One of the largest applications exploited by Diamond Hard Surfaces so far is mechanical sealing. For the oil & gas industry the coating has been applied to mechanical seal faces. Seals are critical components in many process applications and work on the principle of sealing the high pressure process side of the operation from the low pressure side, usually by means of 2 high speed rotating discs with a minimal and closely controlled intermediate gap.
Modern mechanical seals can rotate at speeds from 1200 RPM up to and beyond 60,000 RPM and protect equipment such as pumps and compressors. The high-speed rotating faces are usually either ceramic or hard metal materials such as Silicon carbide and Tungsten Carbide. When these faces meet during dry running conditions; at start up or due to process interruption, the faces come together and can fail in as little as 30 seconds potentially compromising the equipment they are
protecting.In this application, the coating provides protection where there is the risk of frictional damage in the case of interrupted flow of the liquid medium.
Fig 2: Mechanical sealing solution
“Our coating is used to protect these faces from failure in dry running conditions extending their life in critical operating conditions and thus giving the operator time to react to the changes in conditions before equipment is compromised,” says Sergey Alekandrov, Chief Technical Officer. The low friction, conformal hard surface coating minimises heat generation and friction caused in this sliding contact, dry running condition. “Typical applications include the pharmaceutical industry where seals and other equipment are steam cleaned between process runs,” he adds.
Another successful application for Diamond Hard Surfaces has been for industrial cutting. With the coating applied to a cutting edge used in machines for volume production of plastic sheet , the life of the steel blades were extended by 20 times using the new carbon coating compared to uncoated blades.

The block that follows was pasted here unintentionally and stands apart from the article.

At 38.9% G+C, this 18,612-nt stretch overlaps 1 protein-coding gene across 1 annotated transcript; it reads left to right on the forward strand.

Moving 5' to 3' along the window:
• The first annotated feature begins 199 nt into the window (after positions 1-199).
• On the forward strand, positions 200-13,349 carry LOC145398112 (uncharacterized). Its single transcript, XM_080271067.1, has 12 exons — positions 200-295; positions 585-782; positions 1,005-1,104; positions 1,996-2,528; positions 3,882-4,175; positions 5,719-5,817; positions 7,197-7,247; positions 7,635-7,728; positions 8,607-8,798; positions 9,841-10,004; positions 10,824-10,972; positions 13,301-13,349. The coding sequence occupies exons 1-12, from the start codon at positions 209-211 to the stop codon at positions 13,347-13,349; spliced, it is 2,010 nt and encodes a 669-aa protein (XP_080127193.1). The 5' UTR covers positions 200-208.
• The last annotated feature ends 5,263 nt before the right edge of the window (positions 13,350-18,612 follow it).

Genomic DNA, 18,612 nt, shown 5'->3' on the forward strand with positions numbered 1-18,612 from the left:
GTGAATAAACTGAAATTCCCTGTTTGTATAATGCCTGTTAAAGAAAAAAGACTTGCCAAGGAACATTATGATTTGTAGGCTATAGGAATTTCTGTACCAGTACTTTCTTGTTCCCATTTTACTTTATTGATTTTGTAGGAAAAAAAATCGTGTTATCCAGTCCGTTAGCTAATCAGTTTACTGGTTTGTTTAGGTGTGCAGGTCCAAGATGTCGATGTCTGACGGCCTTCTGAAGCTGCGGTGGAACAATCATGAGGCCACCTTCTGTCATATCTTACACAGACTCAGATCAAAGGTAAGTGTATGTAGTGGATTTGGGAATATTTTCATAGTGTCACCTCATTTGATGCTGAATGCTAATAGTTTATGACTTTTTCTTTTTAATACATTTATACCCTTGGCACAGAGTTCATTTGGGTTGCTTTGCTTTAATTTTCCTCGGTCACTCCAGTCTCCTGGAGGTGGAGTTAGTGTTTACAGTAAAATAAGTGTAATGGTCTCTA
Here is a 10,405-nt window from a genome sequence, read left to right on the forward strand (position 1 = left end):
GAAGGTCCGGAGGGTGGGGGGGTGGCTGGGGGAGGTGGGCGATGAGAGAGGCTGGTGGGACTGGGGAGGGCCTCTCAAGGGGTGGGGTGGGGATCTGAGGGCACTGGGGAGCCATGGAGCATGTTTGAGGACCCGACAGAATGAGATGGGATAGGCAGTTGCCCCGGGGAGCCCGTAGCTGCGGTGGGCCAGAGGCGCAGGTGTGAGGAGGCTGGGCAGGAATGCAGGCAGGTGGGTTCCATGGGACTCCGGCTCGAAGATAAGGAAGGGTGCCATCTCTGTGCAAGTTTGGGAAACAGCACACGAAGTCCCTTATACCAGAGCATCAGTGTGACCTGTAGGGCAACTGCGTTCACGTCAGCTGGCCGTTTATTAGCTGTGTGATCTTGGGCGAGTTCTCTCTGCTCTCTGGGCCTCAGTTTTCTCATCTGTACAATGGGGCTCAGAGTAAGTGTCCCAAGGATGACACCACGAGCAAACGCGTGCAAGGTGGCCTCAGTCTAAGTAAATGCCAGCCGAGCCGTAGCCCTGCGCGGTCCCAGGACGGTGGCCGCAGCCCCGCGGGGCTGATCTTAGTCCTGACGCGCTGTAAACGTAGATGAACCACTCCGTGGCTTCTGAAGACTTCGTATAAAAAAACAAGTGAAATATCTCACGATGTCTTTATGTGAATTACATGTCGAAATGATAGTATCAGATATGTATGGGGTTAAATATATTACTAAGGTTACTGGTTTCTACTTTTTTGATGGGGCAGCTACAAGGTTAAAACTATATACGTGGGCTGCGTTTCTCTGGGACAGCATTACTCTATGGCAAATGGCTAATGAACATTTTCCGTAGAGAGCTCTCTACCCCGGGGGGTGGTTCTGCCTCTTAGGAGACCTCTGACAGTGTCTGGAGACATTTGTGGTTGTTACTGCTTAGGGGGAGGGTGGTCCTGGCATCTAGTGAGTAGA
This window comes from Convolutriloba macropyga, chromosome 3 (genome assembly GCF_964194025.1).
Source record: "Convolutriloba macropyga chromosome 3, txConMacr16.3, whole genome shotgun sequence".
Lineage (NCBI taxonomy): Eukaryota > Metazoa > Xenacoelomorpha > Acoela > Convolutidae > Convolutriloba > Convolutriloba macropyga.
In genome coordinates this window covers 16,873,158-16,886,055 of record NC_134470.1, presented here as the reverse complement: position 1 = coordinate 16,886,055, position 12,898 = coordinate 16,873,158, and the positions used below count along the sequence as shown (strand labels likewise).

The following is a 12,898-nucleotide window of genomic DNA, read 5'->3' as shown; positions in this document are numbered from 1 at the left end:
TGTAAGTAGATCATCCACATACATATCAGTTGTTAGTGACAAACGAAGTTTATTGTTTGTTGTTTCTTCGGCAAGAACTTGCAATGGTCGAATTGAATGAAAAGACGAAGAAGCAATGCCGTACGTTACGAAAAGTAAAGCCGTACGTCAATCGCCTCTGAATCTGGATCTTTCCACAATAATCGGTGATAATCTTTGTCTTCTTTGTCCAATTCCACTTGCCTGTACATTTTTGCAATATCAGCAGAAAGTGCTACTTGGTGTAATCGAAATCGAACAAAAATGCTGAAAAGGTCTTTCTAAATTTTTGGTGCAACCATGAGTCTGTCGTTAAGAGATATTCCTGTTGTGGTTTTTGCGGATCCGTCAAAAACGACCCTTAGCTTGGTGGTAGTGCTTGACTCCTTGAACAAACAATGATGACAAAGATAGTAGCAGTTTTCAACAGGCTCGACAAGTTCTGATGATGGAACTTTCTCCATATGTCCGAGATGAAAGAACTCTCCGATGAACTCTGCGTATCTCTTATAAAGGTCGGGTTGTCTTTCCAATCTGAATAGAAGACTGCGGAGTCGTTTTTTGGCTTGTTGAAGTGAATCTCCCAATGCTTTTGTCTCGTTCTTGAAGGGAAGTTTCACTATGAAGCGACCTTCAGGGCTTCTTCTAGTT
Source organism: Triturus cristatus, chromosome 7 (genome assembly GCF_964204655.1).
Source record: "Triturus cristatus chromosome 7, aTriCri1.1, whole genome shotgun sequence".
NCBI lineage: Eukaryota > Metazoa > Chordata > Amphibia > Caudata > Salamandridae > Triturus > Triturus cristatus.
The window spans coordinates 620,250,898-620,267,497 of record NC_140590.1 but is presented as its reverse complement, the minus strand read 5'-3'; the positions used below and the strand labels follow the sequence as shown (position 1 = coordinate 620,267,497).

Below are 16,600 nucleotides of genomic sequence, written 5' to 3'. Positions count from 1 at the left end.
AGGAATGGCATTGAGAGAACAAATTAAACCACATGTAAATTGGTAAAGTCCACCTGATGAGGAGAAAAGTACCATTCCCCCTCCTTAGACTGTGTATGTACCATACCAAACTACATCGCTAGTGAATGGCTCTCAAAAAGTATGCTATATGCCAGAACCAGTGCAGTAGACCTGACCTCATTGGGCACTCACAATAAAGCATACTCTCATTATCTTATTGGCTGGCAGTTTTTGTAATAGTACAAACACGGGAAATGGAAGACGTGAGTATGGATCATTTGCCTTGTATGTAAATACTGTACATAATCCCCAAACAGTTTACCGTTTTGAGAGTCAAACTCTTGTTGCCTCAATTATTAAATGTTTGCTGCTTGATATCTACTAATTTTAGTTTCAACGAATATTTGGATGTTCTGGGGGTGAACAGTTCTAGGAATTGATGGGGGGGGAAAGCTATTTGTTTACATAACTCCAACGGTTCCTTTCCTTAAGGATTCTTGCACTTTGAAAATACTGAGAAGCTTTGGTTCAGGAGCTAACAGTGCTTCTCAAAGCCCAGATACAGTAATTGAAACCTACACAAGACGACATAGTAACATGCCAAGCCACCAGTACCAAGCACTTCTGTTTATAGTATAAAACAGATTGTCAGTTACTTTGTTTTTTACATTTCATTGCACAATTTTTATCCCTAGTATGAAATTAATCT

The material’s ultra hard properties make it ideal for critical applications in aerospace and defence for components which are exposed to the effects of erosion from sand and other particles. These are often found at the front of flying vehicles which operate in hostile environments.
Steady Growth Plans
With its new manufacturing facility and current marketing efforts, Chris Walker hopes that the company’s current modest turnover will grow to about £3 m within three to give years. “The market over the past 12-15 months has been hard for production sales, fortunately development has continued and allowed us to build a portfolio of new applications, now there are signs that the market is beginning to grow again and we are well positioned to take advantage of this. We have a lot of demand for solving customer issues and balancing resources is always challenging,” Chris points out.
About Diamond Hard Surfaces
Diamond Hard Surfaces was set up in 2005 when Sergey Alekandrov, the company’s current Chief Technical Editor, from the Kachatov Institute in Moscow approached Oxford Technology Management, which specializes in investing in high technology start-ups, with an idea for a low temperature, hard, abrasive resistant amorphous diamond (SP3) coating. Within two years a commercial process for the deposition of the extreme, diamond like amorphous carbon based material was developed at its laboratory facilities and patented. The company is currently backed by OT4 fund operated by Oxford Technology Management, Element Six Ventures SRL and a handful of angel investors.